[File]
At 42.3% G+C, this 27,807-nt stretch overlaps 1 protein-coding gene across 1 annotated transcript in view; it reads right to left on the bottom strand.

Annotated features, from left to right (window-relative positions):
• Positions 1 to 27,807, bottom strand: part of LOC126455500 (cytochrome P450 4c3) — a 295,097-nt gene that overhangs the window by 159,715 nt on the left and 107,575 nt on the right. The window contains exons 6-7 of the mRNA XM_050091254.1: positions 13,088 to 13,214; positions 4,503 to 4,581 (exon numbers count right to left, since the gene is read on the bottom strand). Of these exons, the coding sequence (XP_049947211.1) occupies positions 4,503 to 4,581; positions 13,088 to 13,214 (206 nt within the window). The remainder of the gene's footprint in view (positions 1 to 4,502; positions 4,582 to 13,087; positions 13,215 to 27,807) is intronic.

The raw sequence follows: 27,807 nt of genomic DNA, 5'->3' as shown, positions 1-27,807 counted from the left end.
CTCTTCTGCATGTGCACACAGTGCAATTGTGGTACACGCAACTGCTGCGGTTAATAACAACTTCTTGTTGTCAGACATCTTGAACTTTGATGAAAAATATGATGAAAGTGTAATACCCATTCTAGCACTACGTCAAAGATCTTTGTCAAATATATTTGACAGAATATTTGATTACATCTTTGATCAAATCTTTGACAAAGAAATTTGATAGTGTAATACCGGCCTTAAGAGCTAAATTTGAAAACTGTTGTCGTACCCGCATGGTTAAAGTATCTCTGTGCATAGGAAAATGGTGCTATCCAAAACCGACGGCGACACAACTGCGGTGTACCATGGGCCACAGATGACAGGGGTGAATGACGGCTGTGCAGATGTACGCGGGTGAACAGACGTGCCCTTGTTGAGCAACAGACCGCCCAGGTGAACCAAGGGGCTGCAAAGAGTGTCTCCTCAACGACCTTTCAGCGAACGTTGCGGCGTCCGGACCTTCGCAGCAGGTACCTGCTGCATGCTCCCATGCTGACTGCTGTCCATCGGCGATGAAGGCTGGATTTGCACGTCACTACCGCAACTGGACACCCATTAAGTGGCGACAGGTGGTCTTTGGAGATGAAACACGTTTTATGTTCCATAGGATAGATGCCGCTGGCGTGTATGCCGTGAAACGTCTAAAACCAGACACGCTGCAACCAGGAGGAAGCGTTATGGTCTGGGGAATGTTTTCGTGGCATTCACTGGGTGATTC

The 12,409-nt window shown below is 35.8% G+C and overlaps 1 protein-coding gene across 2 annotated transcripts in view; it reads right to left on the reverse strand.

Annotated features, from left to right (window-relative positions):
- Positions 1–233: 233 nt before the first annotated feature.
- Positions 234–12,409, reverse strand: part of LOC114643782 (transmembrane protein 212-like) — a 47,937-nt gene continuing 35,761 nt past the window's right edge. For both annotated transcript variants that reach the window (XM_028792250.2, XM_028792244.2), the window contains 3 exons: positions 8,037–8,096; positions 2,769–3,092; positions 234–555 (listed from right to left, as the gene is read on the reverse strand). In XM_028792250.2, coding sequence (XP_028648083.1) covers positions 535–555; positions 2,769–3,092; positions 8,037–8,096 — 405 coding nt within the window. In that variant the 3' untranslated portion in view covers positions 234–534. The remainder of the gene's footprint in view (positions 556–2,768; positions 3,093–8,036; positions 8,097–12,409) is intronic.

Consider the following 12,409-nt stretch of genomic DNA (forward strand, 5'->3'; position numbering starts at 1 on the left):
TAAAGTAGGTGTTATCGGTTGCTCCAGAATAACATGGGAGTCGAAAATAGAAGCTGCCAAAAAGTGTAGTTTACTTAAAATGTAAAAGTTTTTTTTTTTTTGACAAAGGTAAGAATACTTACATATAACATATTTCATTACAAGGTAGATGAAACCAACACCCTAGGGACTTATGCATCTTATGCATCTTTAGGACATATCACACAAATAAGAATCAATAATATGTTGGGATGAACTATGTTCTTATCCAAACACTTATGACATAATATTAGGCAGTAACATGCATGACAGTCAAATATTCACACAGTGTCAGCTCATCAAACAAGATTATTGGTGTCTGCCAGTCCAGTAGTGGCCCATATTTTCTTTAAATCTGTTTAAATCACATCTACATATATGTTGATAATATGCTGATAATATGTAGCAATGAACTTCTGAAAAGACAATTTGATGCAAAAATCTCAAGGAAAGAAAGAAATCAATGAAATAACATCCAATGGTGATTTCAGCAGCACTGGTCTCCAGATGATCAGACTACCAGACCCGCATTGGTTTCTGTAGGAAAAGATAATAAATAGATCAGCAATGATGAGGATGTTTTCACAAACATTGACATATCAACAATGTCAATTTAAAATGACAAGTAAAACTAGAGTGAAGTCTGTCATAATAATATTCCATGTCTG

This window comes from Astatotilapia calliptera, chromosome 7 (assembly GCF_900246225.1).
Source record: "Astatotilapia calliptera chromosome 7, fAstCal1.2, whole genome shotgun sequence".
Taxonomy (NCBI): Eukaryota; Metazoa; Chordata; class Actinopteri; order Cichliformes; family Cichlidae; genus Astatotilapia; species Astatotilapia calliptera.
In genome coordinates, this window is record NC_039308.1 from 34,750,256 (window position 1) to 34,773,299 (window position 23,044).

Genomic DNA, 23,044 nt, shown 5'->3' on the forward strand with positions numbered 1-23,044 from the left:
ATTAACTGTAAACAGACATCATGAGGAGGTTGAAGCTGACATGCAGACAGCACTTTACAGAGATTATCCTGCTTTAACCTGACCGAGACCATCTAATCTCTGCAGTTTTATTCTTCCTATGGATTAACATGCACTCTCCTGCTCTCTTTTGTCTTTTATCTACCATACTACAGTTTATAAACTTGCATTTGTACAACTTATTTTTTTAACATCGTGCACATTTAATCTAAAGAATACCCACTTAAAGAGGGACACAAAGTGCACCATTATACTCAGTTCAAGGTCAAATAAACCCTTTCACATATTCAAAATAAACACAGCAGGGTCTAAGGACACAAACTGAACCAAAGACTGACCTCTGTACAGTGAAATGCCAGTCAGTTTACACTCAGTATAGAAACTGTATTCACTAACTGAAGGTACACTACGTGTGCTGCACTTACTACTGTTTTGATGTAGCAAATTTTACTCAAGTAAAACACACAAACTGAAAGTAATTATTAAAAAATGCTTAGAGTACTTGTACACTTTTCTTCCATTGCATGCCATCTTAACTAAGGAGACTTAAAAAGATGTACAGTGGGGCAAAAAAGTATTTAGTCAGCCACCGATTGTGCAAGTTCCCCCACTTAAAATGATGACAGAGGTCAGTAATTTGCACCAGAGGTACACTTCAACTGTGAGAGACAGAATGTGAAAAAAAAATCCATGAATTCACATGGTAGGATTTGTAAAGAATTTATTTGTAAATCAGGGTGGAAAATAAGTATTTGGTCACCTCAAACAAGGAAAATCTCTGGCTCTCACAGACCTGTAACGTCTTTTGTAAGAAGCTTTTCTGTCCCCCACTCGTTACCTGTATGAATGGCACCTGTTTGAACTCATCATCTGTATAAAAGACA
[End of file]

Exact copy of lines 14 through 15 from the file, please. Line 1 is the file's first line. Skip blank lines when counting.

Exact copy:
Taxonomy (NCBI): Eukaryota; Metazoa; Chordata; class Actinopteri; order Cichliformes; family Cichlidae; genus Astatotilapia; species Astatotilapia calliptera.
In genome coordinates, this window is record NC_039308.1 from 34,750,256 (window position 1) to 34,773,299 (window position 23,044).